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Convicted of first-degree robbery in 1928, Louis Klass, also known as Udka Klashtorni, was released three years later after the true robber confessed. Following this confession, the two eyewitnesses against Klass admitted they were mistaken and supported his pardon.
Four men robbed the First National Bank in Spring Valley, Minnesota, of $15,000 on May 7, 1928. Two witnesses, the president and vice president of the bank, were shown police photographs and identified Louis Klass as one of the robbers. Although Klass denied any involvement in the robbery, he was arrested and brought to trial in Fillmore County, Minnesota on June 7, 1928.
At trial, Klass presented a solid alibi. He was in the Twin Cities when the robbery occurred and therefore could not have participated. Twelve witnesses confirmed his alibi. However, the jury found eyewitness testimony given by the bank President and Vice President more believable. Klass was convicted of robbery and sentenced to five to forty years in the Stillwater Penitentiary.
Klass filed a motion for a new trial but was denied, so he appealed to the Supreme Court of Minnesota. The Supreme Court reversed his conviction and a new trial began on June 10, 1929. Once more, the jury found Klass guilty of robbery. Klass again filed a motion for a new trial, but it was denied, and an appeal was again taken to the Supreme Court.
This time, a retrial was denied. Klass was taken to the penitentiary on September 5, 1930. In the meantime, Frank Devers came forward and confessed to participating in the Spring Valley robbery. Devers stated that Klass was innocent. Upon seeing Devers, both the bank President and Vice President became convinced that it was he, not Louis Klass, who had committed the robbery. The two witnesses admitted that their identification had been mistaken and went before the Minnesota Pardon Board in support of Klass’s application for pardon.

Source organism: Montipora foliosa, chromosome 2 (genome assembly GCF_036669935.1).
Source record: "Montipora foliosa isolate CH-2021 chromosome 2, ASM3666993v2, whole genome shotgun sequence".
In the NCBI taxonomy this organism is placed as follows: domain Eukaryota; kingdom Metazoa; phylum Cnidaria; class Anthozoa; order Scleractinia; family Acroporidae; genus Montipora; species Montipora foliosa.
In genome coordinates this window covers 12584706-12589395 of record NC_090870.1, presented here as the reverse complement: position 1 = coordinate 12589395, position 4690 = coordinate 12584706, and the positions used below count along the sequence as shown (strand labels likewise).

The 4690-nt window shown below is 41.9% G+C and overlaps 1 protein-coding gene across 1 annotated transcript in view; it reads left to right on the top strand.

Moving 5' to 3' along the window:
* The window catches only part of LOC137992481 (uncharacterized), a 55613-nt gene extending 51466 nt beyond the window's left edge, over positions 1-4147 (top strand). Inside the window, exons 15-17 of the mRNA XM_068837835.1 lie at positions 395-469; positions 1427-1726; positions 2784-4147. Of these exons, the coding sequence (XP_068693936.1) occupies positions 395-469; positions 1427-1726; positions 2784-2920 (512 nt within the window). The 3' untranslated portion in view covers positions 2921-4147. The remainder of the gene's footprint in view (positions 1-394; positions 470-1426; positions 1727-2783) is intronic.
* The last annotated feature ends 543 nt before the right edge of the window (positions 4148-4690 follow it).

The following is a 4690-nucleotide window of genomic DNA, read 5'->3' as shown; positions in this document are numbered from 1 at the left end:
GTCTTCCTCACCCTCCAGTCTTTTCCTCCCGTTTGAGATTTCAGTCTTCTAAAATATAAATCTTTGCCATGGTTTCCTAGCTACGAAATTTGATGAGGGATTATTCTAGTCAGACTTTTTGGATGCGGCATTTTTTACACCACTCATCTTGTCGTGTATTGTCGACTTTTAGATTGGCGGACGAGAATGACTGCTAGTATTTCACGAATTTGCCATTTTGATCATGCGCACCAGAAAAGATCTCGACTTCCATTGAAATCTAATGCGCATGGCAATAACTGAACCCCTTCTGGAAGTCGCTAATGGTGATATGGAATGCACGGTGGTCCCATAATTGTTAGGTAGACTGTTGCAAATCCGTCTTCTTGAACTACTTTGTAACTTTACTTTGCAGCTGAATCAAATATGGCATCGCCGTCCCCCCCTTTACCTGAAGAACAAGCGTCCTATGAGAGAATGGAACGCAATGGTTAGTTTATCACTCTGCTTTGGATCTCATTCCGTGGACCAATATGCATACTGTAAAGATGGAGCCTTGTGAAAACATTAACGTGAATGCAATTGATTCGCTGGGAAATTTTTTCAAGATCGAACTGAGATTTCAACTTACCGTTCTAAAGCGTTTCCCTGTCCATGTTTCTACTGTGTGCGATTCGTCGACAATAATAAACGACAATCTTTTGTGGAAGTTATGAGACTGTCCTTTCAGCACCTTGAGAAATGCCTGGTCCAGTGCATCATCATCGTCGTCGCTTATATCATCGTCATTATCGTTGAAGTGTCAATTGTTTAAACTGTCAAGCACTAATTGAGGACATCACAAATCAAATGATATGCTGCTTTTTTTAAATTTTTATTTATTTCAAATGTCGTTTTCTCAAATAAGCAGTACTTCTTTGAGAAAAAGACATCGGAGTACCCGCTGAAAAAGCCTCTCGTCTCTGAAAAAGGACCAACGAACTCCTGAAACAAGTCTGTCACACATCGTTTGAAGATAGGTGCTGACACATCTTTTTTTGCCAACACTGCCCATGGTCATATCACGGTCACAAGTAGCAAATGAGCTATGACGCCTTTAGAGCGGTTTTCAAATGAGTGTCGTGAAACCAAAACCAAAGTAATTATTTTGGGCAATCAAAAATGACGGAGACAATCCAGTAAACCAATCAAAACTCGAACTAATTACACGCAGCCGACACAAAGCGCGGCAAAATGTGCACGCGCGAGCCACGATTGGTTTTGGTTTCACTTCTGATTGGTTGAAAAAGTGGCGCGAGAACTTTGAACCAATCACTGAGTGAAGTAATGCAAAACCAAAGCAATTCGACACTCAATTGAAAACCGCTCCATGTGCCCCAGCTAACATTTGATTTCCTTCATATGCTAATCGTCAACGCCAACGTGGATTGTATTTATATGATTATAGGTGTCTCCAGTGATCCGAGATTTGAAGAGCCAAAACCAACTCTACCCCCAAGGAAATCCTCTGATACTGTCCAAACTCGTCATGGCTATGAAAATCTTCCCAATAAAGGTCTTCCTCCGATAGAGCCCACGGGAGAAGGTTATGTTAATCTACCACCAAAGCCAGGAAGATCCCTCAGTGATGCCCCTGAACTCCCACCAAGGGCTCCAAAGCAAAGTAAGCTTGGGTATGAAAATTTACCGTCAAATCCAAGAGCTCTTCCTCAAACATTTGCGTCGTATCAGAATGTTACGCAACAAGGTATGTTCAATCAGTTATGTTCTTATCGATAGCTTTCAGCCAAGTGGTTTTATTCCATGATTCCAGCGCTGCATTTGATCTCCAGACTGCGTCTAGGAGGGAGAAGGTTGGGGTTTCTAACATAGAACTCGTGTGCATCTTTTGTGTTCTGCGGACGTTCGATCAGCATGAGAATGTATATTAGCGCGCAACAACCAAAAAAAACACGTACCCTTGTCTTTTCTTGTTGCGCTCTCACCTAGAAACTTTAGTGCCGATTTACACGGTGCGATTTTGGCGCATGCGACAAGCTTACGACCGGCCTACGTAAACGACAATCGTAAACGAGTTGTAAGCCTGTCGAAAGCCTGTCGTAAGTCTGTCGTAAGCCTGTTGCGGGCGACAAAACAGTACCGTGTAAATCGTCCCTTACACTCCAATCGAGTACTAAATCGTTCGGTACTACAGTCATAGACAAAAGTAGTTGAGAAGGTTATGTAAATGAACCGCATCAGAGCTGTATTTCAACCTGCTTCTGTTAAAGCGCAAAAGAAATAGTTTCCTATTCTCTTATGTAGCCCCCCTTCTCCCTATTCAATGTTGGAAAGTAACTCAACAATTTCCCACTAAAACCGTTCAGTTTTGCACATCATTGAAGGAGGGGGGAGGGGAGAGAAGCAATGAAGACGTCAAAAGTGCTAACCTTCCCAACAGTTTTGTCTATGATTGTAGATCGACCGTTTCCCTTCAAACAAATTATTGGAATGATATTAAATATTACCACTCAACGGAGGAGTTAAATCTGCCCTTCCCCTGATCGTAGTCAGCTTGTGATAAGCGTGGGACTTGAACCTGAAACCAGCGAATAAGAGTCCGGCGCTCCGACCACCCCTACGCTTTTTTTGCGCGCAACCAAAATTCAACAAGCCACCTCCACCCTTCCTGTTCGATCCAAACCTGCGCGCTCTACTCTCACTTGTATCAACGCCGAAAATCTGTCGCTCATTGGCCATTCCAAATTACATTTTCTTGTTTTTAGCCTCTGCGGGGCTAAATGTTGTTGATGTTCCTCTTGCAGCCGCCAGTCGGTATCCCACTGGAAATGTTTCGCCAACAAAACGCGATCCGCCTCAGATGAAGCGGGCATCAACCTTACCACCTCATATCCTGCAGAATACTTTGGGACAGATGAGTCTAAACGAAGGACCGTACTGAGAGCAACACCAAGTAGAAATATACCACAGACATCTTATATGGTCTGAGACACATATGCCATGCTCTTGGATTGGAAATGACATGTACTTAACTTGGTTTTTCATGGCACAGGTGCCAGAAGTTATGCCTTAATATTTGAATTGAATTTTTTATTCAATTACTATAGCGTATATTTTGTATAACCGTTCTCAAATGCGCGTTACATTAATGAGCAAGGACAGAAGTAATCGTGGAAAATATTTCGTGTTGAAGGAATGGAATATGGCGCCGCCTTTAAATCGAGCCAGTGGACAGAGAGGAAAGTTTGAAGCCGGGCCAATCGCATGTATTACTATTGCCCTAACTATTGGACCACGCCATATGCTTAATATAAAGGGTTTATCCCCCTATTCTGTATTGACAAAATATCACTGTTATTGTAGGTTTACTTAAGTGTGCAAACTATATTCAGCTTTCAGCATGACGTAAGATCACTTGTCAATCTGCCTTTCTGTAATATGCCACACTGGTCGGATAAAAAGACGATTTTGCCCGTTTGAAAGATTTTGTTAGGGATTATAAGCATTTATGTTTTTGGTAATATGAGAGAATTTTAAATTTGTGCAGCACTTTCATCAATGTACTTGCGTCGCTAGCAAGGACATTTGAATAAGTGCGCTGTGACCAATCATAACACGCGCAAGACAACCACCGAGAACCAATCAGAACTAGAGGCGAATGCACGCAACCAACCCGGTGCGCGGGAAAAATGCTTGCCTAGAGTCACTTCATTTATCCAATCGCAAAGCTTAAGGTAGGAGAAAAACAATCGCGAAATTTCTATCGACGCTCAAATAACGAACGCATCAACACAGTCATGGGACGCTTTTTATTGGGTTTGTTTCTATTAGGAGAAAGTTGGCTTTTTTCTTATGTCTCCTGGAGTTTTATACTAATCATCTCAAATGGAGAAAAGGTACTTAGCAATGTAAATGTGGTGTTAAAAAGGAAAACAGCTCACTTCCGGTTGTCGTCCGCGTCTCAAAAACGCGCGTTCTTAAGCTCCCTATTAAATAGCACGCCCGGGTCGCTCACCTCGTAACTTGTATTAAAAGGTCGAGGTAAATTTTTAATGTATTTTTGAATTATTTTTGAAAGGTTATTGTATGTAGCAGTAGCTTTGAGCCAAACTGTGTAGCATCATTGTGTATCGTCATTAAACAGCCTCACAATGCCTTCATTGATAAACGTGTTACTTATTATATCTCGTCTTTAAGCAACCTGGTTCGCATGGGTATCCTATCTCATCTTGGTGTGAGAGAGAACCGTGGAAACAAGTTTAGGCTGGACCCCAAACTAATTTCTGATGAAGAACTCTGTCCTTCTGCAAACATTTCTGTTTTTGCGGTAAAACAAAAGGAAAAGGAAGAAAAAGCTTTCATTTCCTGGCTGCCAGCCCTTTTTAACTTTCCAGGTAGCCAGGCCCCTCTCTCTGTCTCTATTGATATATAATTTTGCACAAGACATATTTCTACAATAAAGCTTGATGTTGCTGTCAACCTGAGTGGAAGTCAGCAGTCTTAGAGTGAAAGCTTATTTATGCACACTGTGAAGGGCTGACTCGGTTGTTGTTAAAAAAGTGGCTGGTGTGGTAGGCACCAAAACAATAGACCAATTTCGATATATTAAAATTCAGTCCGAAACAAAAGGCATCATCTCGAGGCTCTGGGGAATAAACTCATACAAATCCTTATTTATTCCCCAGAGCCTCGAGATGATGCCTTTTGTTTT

On July 16, 1931, Louis Klass was granted a pardon based on innocence and was immediately released from the penitentiary.
- Researched by Laura Loeck
The National Registry of Exonerations is a project of the Newkirk Center for Science & Society at University of California Irvine, the University of Michigan Law School and Michigan State University College of Law. It was founded in 2012 in conjunction with the Center on Wrongful Convictions at Northwestern University School of Law. The Registry provides detailed information about every known exoneration in the United States since 1989—cases in which a person was wrongly convicted of a crime and later cleared of all the charges based on new evidence of innocence. The Registry also maintains a more limited database of known exonerations prior to 1989.
We welcome new information from any source about exonerations already on our list and about cases not in the Registry that might be exonerations.